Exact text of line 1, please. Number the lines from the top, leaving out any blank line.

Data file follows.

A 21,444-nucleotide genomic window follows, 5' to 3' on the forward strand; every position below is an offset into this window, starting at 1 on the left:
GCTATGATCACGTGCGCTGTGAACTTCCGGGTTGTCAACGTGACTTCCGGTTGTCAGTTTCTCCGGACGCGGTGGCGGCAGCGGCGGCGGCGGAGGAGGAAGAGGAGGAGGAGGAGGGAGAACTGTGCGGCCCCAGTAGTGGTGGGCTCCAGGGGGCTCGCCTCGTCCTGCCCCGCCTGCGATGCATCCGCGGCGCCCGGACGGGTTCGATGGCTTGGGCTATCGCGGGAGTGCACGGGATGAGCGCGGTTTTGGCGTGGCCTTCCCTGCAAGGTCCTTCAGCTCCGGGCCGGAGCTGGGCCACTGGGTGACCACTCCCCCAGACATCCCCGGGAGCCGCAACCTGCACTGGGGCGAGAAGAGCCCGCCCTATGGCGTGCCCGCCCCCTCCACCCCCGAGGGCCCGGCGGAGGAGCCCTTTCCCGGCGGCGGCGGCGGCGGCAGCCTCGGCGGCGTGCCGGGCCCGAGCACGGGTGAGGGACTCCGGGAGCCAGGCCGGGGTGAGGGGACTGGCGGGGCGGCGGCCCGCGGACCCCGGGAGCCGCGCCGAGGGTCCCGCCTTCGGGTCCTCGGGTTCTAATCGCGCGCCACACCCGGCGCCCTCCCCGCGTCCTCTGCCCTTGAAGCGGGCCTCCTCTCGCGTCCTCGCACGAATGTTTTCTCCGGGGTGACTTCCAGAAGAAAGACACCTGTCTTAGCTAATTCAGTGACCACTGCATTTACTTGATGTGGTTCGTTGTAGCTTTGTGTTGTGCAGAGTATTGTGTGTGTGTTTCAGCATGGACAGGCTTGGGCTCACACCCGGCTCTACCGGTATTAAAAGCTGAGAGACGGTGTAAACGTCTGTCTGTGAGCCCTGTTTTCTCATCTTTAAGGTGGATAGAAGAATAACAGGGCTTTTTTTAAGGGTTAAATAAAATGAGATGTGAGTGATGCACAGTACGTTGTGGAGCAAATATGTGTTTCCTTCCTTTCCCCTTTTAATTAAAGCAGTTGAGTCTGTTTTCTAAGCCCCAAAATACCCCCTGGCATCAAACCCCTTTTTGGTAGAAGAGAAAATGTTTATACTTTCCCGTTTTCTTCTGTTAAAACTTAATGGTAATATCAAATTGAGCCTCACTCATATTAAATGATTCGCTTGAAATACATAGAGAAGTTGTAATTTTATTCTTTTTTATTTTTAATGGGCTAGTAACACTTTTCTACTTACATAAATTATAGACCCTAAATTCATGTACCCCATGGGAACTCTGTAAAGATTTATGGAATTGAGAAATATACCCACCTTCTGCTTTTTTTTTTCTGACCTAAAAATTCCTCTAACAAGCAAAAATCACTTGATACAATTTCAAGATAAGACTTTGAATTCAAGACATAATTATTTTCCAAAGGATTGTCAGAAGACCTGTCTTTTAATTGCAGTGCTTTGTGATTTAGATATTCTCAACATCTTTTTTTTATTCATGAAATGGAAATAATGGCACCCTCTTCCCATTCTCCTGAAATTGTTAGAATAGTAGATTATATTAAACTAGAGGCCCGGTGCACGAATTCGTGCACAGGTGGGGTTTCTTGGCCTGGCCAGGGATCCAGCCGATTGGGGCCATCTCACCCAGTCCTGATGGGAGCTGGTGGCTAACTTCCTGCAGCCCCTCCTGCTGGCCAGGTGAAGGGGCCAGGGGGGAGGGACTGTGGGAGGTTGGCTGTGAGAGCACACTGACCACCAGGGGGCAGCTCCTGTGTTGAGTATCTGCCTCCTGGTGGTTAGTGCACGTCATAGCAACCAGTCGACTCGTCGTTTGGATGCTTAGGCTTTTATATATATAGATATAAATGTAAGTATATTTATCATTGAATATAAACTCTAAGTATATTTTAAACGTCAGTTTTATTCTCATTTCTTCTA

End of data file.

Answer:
A 21,444-nucleotide genomic window follows, 5' to 3' on the forward strand; every position below is an offset into this window, starting at 1 on the left: